We have received a number of queries around an article in the financial news media this morning reporting “unnamed sources familiar with the matter” as saying Chinese officials have recommended slowing or halting purchases of U.S. Treasuries for a variety of reasons.
*** We do not believe there has been a policy decision in Beijing to suddenly or substantially cut the People’s Bank of China’s US Treasury purchases this year. Chinese policymakers are certainly cautious about the outlook for treasuries in light of their expectations for three rate hikes by the Federal Reserve this year. But maintaining currency stability and avoiding a jarring currency shock remains a highest priority. ***
Addressing Three Questions
Here are our initial comments on the three main elements of the article as we look further into what – if any – changes the PBOC may actually implement in its FX reserve and foreign bond holding strategy over the coming year.
1- Are Chinese economic policymakers cautious on US Treasuries? Yes, absolutely. We understand that last week, on January 5, China’s Central Financial Leading Group (CFLG) reported to the Politburo of the Communist Party of China Central Committee they believe the Federal Reserve could hike three times this year. But that simply mirrors the Fed’s December Summary of Economic Projections 2018 rate dot plot (at least for now), so it is not exactly earth shattering info or analysis for that matter.
2- Will China try to limit its proportion of net UST purchases in its reserves? Yes, although note that FX flows are now modestly positive, so the big trend for the last year has been for a net increase in foreign (including US) bond holdings.
3- Will China cut net UST purchases to zero, including as retaliation on trade in addition to caution over the direction of US rates? Cutting net purchases in 2018 to zero is highly improbable, especially in this FX/flows environment. Chinese officials see growth as basically solid, 6.7 – 6.9% this year, and will seek a continued, stable CNY, and certainly will not create a potential “own goal” or “black swan” FX market event.
What’s more, from what we understand there is a standing financial cooperation agreement between Beijing and Washington that the PBOC will notify UST in advance if it decides to change its purchases by a material amount – the exact threshold eludes us at this minute – and we have heard nothing along those lines.
China HAS been trying to tamp back US Treasuries as a proportion of its holdings for as long as we can remember, albeit with limited success. Unfortunately for Beijing, its rare success on that front has been when the Renminbi was under pressure and they have had to conduct massive interventions selling USD and buying the CNY.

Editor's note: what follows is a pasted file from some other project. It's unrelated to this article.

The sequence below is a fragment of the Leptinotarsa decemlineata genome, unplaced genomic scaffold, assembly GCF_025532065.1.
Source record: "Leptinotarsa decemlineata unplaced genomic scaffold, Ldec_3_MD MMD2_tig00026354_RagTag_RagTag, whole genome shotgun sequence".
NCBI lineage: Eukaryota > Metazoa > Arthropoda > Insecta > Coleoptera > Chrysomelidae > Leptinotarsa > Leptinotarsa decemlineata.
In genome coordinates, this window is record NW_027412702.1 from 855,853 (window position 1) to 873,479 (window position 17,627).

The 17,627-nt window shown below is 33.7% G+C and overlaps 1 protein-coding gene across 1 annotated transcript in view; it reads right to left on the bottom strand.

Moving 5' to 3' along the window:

So for example in 2016, they DID cut net holdings of Treasuries by around $190 billion, but that again was due mainly to interventions and fighting FX outflows, and was part and parcel of a net decline of foreign bond holdings for thirteen quarters, about three years, which also corresponds to a weakening CNY for three years from 2014 through 2016.
On the other hand, in 2017, there was a modest increase in both total foreign bond and in US treasury holdings, as the FX markets essentially stabilized, and outflows turned into modest net inflows. Why Beijing might want to jeopardize that stability with a sudden, and major, policy shift we frankly don’t see, even though the basic, and more nuanced, directionality in the reporting we agree is right (they are, understandably, cautious on the outlook for UST this year).
As of the end of Q3 last year, US Treasuries constituted around 62% of China’s foreign government bond holdings, around $1 trillion out of $1.6 trillion held in bonds of major foreign countries, the exact breakdown numbers for which are confidential. With the RMB continuing through the fourth quarter of last year and the turn of the year basically stable to strong, the net flows have also continued basically towards, not against, added purchases of foreign bonds. That specifically includes US treasuries, even if the PBOC (continues) to try to manage the proportion of net holdings in UST as a matter of general reserve management.
So we are skeptical there has been a policy decision made in Beijing in recent days to suddenly cut all US treasury purchases. We do agree there certainly is some caution to Beijing’s outlook for US Treasuries – we have heard that often on various occasions – and so all else being equal there likely will, as there has been in the past, be an effort to be judicious in further net purchases of US securities.